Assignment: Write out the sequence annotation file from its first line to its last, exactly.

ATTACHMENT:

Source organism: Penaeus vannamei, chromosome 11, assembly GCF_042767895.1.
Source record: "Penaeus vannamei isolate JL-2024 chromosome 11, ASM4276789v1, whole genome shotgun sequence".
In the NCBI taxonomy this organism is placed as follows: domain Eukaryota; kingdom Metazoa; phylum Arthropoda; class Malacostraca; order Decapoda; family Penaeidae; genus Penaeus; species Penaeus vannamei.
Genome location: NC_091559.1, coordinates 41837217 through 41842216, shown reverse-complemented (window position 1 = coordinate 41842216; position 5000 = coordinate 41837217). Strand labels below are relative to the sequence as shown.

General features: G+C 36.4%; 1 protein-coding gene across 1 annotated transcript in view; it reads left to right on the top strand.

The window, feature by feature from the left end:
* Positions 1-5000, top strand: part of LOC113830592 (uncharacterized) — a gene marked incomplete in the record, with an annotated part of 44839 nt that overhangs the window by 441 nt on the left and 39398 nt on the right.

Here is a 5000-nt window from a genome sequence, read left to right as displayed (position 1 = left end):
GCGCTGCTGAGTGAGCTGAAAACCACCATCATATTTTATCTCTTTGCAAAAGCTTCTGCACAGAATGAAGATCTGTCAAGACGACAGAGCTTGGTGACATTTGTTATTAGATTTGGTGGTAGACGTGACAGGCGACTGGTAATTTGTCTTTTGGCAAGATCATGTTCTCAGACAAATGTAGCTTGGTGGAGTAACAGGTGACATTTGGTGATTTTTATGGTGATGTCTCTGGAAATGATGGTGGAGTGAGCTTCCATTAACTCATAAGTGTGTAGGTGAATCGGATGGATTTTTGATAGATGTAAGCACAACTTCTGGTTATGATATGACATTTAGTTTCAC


Source organism: Penaeus vannamei, chromosome 11, assembly GCF_042767895.1.
Source record: "Penaeus vannamei isolate JL-2024 chromosome 11, ASM4276789v1, whole genome shotgun sequence".
In the NCBI taxonomy this organism is placed as follows: domain Eukaryota; kingdom Metazoa; phylum Arthropoda; class Malacostraca; order Decapoda; family Penaeidae; genus Penaeus; species Penaeus vannamei.
Genome location: NC_091559.1, coordinates 41837217 through 41842216, shown reverse-complemented (window position 1 = coordinate 41842216; position 5000 = coordinate 41837217). Strand labels below are relative to the sequence as shown.

General features: G+C 36.4%; 1 protein-coding gene across 1 annotated transcript in view; it reads left to right on the top strand.

The window, feature by feature from the left end:
* Positions 1-5000, top strand: part of LOC113830592 (uncharacterized) — a gene marked incomplete in the record, with an annotated part of 44839 nt that overhangs the window by 441 nt on the left and 39398 nt on the right.

Here is a 5000-nt window from a genome sequence, read left to right as displayed (position 1 = left end):
GCGCTGCTGAGTGAGCTGAAAACCACCATCATATTTTATCTCTTTGCAAAAGCTTCTGCACAGAATGAAGATCTGTCAAGACGACAGAGCTTGGTGACATTTGTTATTAGATTTGGTGGTAGACGTGACAGGCGACTGGTAATTTGTCTTTTGGCAAGATCATGTTCTCAGACAAATGTAGCTTGGTGGAGTAACAGGTGACATTTGGTGATTTTTATGGTGATGTCTCTGGAAATGATGGTGGAGTGAGCTTCCATTAACTCATAAGTGTGTAGGTGAATCGGATGGATTTTTGATAGATGTAAGCACAACTTCTGGTTATGATATGACATTTAGTTTCAC